Bones hold a deeply sacred meaning . The sacrum is the most sacred of all bones . It makes the perfect mask in the way the holes line up with the eyes on a human face . I am drawn to these dark spaces that pull me in . Being the youngest in a large family , I was often on my own to sort out my thoughts . Creativity was a risk . I had to mask any impulse to express myself through art . So my use of jaw bone is also symbolic , as it gives me a voice that has been muted for most of my life .
I long to celebrate the purity and honesty found in bones elegant configurations that form the foundation of all human and animal existence . My work shines light on that which is typically discarded , buried , or burned , bringing back into form that which longs to be reincarnated and beheld .
Your choice of medium is quite unique and your ability to work with such a medium is outstanding . How did you get started as an artist and how long have you been creating bone art ?
I have never had any formal training as an artist . In my thirties , I began to read about Native American culture and went on a bit of a spiritual quest . I began to look at my surroundings and my relationship with nature in a new way . I was always curious about the fractals in natural objects , and eventually I tried to capture them in abstract photography . This progression led to an ever increasing interest in 3D . I painted , sculpted clay , and then I began to carve wood . At the onset of winter , I would close up my landscaping business and begin to explore . I started to collect bones until it seemed like an obsession . One day , while examining how pieces of bone fit together , I invented “ Ghost Dancers ”. I ’ d transformed tiny muskrat jawbones into what looked like three ghosts dancing on a boomarang .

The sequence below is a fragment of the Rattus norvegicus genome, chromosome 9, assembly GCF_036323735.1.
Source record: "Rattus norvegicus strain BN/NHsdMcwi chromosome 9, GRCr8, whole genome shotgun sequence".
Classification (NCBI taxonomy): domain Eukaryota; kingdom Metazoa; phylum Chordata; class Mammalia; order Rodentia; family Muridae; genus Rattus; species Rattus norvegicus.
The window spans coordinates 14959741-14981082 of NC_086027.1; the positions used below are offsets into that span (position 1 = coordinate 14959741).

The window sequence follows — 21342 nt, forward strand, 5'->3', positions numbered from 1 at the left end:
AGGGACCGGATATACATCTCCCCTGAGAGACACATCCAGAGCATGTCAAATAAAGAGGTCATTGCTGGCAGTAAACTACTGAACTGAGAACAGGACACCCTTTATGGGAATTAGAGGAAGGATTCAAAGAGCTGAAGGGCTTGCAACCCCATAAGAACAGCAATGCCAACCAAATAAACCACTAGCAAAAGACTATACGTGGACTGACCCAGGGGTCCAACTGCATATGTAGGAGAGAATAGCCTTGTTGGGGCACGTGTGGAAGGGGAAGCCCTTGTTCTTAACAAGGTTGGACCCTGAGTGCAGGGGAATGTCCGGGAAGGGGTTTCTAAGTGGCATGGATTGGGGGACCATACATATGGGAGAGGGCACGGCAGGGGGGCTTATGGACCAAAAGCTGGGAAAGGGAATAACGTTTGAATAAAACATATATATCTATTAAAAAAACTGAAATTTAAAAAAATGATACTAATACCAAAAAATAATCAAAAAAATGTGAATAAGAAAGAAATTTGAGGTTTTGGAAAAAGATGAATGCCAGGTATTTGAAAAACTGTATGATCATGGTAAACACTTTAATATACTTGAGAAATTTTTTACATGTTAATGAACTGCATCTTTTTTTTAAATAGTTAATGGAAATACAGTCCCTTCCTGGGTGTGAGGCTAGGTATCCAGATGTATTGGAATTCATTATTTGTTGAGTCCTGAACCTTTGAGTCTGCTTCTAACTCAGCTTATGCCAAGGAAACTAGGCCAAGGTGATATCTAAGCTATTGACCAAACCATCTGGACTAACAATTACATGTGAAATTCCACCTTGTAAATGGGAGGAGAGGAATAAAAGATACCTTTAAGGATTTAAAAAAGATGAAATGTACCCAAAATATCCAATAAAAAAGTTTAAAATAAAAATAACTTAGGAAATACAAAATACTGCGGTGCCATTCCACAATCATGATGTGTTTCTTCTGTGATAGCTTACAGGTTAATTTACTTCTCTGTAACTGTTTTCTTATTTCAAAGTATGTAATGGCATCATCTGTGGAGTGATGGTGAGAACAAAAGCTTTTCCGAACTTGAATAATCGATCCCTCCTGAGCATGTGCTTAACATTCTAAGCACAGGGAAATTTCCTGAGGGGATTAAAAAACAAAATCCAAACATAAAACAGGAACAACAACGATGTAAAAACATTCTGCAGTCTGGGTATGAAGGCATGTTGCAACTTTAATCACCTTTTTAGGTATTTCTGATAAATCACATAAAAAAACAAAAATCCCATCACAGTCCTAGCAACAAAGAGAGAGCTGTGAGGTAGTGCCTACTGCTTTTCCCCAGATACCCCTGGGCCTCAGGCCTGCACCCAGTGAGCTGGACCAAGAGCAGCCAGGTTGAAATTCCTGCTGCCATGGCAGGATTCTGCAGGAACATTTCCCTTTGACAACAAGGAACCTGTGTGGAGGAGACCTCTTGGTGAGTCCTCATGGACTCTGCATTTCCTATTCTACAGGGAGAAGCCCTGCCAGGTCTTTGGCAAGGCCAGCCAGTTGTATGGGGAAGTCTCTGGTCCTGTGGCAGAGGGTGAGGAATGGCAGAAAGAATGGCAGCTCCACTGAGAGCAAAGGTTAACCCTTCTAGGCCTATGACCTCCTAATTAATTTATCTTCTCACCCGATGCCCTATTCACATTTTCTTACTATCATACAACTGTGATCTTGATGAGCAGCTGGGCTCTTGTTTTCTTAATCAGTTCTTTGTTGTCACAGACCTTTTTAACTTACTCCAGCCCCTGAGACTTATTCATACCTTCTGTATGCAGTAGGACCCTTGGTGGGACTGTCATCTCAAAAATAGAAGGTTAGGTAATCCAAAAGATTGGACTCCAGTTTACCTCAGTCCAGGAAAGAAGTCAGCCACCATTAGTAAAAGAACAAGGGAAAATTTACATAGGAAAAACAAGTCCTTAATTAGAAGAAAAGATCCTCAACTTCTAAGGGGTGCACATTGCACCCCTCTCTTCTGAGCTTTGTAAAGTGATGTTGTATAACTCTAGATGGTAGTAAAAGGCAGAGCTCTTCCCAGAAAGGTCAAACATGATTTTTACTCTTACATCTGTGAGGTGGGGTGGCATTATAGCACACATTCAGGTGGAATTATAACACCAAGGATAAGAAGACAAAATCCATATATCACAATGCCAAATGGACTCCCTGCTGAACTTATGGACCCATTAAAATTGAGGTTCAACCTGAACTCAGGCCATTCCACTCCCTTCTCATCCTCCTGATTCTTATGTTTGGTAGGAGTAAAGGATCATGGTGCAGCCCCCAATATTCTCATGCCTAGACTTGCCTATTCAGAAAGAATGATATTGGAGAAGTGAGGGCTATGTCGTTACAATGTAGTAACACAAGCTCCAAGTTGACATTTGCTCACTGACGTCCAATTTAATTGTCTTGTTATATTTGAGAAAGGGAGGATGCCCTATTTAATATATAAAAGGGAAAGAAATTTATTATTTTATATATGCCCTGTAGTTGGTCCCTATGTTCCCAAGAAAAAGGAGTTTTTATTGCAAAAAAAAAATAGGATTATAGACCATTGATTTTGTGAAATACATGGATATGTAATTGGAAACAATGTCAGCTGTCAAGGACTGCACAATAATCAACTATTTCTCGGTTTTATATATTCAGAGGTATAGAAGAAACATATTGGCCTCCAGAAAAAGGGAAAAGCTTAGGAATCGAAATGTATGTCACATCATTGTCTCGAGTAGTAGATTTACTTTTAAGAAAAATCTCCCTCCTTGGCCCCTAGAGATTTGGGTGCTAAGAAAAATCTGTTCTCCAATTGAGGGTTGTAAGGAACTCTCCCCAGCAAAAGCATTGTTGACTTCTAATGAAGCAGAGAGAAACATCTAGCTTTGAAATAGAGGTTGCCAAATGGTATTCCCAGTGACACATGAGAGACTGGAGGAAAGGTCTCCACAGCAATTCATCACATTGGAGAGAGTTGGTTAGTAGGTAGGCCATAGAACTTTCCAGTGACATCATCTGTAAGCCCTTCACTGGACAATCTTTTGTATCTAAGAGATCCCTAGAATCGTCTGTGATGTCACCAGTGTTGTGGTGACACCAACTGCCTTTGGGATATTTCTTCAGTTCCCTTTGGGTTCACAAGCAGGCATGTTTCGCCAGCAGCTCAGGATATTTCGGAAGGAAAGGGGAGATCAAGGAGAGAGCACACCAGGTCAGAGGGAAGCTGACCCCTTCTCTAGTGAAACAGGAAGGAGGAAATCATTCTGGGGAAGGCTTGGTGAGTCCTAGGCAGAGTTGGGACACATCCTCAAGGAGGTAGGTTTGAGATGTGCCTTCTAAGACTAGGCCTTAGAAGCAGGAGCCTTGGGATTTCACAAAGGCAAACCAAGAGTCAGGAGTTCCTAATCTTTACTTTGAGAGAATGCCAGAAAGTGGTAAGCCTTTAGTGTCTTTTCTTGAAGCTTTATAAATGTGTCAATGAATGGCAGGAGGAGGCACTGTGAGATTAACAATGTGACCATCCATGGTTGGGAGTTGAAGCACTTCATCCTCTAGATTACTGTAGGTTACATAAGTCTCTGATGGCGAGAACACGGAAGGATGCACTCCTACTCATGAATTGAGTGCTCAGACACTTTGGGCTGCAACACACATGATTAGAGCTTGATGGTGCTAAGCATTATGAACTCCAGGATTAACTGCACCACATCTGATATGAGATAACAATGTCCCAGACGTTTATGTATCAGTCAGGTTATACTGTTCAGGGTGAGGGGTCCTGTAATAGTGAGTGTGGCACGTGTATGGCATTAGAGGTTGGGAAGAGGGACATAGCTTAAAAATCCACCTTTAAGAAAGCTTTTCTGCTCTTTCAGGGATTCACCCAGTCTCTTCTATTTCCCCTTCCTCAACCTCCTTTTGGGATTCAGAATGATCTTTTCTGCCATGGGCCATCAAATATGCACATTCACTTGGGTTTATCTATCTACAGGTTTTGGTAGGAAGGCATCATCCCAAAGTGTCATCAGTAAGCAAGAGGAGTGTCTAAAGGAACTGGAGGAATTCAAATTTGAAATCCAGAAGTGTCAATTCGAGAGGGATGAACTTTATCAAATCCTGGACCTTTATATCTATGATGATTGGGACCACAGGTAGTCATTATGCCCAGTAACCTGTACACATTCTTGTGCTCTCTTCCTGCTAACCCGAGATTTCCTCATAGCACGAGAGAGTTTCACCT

Eventually , I put the bones aside and began to work with metal . I took some classes and learned the basics . Complex metallurgy seemed to come naturally to me ; I don ’ t why . I developed a line of metal jewelry , and I really thought I was destined to be a metal smith . Along the way , I developed a design for a mixed metal Navajo Yei mask . When I held one of the masks up to a deer jaw bone , I knew I had stumbled onto something unique . It was something that satisfied my passion for minute details , my interest in fractals , and my love of form . It was both enchanting and symbolic , and I have been refining that mixed media concept ever since .
You mentioned that your voice has been muted for most of your life . How has creativity given you back your voice ?
As a young child , I loved to draw . One day I showed a picture to my mother , and she took away all my pencils and crayons . Later I learned I had been a victim of abuse by a family member , and the drawing was likely an expression of what had been happening to me . I was too